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Meet Honey, The Very Good Dog Helping Australian Students Learn How To Read

Never work with children or animals, except if you are undertaking the Story Dog Program and then it is the perfect combination.

This is definitely for four-year-old Golden Retriever, Honey, her owner, Jacqui Macmillan, and a group of Year Two students from Buninyong Primary School who spend a weekly 20 minute session reading to the always attentively listening pooch.

Inside a quiet area of the school ground, such as the library or outside the classroom, a student will sit one-on-one with Honey -- reading a book they have chosen from a selection that suits their individual reading level, as a part of The Story Dog program.

The initiative is based on the successful American literacy program, Reading Education Assistance Dogs (R.E.A.D.), which launched in 1999. It’s a comprehensive literacy program built around the idea of children and young adolescents reading to dogs; aiming to make reading fun for children so they become lifelong readers.

Honey helps children learn how to read and loves listening to stories. Image: Supplied

Buninyong Primary School began offering The Story Dog Program in 2019, after parent and Story Dog Facilitator, Jacqui, approached the school along with Honey to offer their services.

“The whole idea of bringing pets into the classroom to assist learning is something schools have been doing for a long time. But it has mostly been about learning responsibility and organisation,” Assistant Principal, Dave Young, told 10 daily.

Having Honey and Jacqui involved in the reading program has shifted the focus so pets can be used to lower anxiety and stress of students when they are asked to read.

"Sharing a book with a dog removes the fear of judgement and provides a platform or purpose for the student practise their reading.”

The children who take part in the Story Dog Program are selected by their teachers based on a variety of factors, including: a lack of confidence, difficulty with English, short attention spans, reading scores that are below average for their age and grade and sometimes even as a reward, for good behaviour or effort in the classroom.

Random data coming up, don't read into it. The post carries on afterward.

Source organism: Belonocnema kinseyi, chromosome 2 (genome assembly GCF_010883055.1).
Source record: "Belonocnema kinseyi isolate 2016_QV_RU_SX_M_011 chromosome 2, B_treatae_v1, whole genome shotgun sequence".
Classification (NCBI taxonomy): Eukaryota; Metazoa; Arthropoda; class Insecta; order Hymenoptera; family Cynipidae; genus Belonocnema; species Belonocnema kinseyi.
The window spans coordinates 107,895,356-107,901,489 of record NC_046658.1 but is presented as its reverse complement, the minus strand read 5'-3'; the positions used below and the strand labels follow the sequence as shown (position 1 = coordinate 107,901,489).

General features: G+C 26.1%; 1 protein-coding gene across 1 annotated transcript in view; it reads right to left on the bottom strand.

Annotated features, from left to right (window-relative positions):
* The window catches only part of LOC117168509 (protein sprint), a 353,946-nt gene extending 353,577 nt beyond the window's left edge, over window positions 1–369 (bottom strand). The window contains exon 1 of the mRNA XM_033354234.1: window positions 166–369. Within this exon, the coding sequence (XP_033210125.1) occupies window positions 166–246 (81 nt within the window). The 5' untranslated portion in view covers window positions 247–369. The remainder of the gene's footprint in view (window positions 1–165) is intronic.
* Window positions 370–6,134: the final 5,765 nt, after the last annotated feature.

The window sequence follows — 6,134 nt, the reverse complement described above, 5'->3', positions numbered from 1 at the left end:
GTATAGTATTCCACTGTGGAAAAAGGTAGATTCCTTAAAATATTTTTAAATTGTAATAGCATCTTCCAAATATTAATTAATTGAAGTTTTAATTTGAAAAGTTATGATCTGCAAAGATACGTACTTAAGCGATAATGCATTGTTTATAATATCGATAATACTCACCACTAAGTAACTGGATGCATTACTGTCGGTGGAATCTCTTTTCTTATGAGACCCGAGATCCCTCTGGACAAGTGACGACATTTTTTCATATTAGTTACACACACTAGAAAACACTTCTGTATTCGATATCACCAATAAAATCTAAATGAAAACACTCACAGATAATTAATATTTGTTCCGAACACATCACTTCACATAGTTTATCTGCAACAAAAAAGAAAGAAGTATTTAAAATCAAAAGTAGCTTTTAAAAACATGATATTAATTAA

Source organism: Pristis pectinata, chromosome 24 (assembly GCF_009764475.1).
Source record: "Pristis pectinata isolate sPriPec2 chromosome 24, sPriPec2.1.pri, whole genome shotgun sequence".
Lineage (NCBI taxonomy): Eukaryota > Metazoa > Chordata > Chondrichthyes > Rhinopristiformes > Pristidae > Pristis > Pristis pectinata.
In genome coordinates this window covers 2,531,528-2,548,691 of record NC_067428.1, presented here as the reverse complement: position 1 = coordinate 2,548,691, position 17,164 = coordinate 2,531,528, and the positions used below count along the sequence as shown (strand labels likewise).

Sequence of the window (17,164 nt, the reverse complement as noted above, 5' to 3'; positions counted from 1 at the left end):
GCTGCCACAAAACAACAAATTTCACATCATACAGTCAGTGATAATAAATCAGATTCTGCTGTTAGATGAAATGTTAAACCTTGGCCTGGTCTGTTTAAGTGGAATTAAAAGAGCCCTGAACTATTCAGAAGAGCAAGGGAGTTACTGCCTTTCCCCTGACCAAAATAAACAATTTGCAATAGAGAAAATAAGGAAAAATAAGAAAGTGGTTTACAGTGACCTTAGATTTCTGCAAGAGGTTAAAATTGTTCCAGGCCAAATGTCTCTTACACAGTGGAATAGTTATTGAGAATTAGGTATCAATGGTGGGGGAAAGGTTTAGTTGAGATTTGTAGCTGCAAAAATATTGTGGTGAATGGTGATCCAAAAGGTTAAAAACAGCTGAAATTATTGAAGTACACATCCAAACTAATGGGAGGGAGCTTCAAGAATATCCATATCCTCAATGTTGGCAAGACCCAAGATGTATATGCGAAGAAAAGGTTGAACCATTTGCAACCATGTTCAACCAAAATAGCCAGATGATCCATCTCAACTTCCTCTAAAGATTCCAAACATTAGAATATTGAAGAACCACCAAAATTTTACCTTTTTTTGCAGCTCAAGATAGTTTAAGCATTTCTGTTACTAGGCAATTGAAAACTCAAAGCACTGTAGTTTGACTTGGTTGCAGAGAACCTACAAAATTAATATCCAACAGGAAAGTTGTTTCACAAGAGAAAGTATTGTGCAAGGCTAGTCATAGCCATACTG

Due to the program’s nature, children who get to be involved perceive it as more like a reward than a remedial program, so they feel special rather than being selected or singled out because of their inadequacies.

Jacqui with her dog Honey and students Olivia and Jake. Image: Supplied

“It is a non-judgmental setting so the children's focus improves, their literacy skills increase and their confidence soars. The accepting, loving nature of dogs gives this program its magic and helps children relax, open up, try harder and have fun while reading to a friendly, calm dog," Jacqui said.

"Story Dogs does not assess the children in any way, as the sessions are designed to be as fun and non-threatening as possible."

The students who took part in Buninyong Primary School’s Story Dog Program in 2019 not only loved the process but also witnessed their reading improve and began to enjoy reading more.

Now in Year Three, student Olivia said: “It was fun reading to Honey. I read to her about six or seven times and read my first ever chapter book to her. She is a great listener.”

Olivia and Jake said Honey helped them both improve their reading. Image: Supplied

Another student, Jake said that before he began reading to Honey, he didn’t enjoy reading and that he didn’t believe he was very good at it. But his opinion has now changed.

“Reading is easier now. I want to read more,” he said.

Honey loves expression in your voice. She stands up and wags her tail when she hears it. I learnt that expression is important when reading.

Jacqui said that watching all the students but particularly Jake, improve from taking part in the program was very rewarding.

“Our most heart-warming moment came during our last session at school for 2019 when one of our children wanted to read a story to his whole class," she told 10 daily.

"He sat up the front of the class confidently with Honey by his side and read the whole story. Honey and I were bursting with pride!”

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But not all stories are welcomed by Honey.

“She hid under a pile of blankets when a crocodile story was read,” laughed Jacqui. “I don’t think she liked that one very much.”

The Story Dogs Program is a charity organisation operated by volunteer teams to help over 2,485 children across Australia, each week. It is available to all primary schools both government or private, at no cost to the school or participating students.

Featured image: Supplied